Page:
Champagne and art: a happy cohabitation


Ruinart , the oldest Champagne house, has built over the years strong relations with the art and design world, establishing itself as a patron of contemporary art. You can even go back as far as 1896, when André Ruinart commissioned the Czech artist, Alfons Mucha, to create an advertising poster. Since then, Ruinart has gived on many occasions, carte blanche to well-known artists and providing support for major art fairs throughout the world.

This year, they are partnering with artist Liu Bolin, a Chinese artist renown for using his body as a canvas to vanish into his surroundings. For his collaboration with the famous champagne house, he decided to put the spotlight on the workers and the know-how behind the creation of Ruinart’s champagne.



 “Because Ruinart has a deep connection to its people, they also deserved a place in the project.” The resulting oeuvre, titled “Reveal the Invisible,” includes eight striking photographs, which were unveiled at Paris’s Grand Palais earlier this year. Frothe photographs to them  project title, it’s evident Bolin’s intent was to share the hidden, less obvious stories of Ruinart. Frédéric Dufour, the company’s president, explains, “He reveals what you don’t see with production, the people and places.”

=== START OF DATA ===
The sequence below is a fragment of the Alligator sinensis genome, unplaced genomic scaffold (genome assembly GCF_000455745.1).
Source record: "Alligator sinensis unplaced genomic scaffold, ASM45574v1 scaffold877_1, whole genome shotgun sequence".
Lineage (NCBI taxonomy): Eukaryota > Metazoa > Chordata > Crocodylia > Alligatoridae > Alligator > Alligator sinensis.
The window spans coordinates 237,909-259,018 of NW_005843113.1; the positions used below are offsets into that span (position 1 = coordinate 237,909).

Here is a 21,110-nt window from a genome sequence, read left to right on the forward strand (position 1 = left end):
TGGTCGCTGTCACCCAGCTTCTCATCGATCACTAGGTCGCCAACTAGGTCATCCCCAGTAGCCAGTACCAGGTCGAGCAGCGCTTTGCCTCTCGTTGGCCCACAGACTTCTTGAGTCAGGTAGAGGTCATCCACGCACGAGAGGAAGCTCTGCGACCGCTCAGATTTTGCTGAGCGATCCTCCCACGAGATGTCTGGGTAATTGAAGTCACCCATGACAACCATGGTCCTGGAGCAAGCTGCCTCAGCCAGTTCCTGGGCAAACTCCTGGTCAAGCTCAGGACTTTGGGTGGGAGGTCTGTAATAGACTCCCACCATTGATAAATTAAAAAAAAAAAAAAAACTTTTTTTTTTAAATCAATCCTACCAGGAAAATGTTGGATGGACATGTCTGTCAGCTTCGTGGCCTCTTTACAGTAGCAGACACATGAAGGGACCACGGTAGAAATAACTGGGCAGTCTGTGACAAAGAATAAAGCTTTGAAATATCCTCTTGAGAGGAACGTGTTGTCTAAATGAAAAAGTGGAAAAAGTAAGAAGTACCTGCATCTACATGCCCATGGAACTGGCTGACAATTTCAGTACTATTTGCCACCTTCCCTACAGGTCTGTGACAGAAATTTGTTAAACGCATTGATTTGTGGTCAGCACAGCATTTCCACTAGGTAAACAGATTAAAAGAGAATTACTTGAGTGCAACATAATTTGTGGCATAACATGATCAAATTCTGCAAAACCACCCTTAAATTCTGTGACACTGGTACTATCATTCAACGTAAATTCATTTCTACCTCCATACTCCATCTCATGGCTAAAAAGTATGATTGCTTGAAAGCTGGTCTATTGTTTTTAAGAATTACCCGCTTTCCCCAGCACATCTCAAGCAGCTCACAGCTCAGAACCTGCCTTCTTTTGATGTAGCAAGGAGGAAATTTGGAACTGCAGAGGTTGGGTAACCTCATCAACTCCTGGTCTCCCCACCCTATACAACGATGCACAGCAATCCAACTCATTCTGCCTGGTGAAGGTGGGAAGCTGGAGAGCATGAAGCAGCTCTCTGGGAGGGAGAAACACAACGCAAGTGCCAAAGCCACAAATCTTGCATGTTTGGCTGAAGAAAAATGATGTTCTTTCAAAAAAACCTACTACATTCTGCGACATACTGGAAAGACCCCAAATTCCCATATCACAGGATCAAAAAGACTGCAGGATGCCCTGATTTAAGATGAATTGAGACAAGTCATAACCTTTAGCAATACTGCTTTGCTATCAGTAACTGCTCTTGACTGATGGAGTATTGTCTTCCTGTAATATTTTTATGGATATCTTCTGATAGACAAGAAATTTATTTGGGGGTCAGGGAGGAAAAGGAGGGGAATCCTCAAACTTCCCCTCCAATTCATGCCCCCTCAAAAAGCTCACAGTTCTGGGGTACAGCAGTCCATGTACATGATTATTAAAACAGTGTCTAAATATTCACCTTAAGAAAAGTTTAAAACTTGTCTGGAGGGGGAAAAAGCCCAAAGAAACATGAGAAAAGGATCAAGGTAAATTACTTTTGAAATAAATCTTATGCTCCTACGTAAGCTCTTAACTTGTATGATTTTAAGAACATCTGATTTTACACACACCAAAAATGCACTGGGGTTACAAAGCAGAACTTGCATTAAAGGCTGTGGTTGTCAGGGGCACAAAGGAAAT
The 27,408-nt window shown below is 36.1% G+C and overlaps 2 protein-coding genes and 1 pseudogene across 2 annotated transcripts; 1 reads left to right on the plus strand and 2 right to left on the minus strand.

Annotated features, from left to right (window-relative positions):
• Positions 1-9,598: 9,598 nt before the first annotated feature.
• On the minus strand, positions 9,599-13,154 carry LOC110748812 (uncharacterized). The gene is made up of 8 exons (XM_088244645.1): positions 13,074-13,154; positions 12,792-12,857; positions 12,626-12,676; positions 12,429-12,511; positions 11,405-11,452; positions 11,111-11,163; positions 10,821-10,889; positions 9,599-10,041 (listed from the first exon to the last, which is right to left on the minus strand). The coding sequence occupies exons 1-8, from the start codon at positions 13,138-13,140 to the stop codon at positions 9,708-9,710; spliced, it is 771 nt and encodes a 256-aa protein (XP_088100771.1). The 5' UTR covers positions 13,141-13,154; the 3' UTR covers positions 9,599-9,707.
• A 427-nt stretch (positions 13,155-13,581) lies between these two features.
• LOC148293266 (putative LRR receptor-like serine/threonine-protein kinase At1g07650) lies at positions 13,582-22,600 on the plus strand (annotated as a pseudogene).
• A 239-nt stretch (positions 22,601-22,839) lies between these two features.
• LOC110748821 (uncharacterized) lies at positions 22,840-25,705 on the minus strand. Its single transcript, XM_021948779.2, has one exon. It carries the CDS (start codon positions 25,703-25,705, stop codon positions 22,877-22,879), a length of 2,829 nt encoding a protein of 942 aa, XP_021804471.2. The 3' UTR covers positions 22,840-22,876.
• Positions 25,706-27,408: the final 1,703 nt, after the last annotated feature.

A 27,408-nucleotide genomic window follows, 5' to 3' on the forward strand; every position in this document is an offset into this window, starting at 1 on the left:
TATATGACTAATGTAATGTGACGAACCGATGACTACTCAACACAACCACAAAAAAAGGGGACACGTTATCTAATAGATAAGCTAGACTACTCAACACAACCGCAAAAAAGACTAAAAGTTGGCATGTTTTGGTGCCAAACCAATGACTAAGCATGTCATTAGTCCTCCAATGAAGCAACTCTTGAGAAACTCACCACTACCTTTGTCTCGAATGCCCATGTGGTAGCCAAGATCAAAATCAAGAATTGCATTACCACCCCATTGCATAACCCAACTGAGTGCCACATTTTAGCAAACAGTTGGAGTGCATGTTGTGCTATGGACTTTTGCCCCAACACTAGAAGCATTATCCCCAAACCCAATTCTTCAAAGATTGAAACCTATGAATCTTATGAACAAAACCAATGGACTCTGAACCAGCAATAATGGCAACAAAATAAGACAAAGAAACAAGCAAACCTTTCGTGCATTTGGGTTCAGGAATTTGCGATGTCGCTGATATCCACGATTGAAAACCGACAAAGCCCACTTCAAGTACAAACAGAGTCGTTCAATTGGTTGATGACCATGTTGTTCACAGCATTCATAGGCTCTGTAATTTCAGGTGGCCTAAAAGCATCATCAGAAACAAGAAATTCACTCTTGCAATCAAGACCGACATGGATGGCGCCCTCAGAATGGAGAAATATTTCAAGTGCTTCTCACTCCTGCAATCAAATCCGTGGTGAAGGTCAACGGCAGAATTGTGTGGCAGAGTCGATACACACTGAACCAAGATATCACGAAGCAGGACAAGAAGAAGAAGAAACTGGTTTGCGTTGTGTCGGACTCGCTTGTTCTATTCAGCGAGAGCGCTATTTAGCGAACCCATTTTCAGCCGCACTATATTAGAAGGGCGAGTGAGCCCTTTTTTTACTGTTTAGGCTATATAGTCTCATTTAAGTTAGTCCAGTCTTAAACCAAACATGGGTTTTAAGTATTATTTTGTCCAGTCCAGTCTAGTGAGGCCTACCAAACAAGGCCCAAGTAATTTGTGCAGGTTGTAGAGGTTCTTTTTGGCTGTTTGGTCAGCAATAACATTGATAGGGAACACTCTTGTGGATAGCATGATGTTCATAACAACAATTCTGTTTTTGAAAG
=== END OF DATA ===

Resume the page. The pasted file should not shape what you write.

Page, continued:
As a select champagne house, Ruinart continues to leave its mark in history by being a part of creative initiatives, along with delivering outstanding products.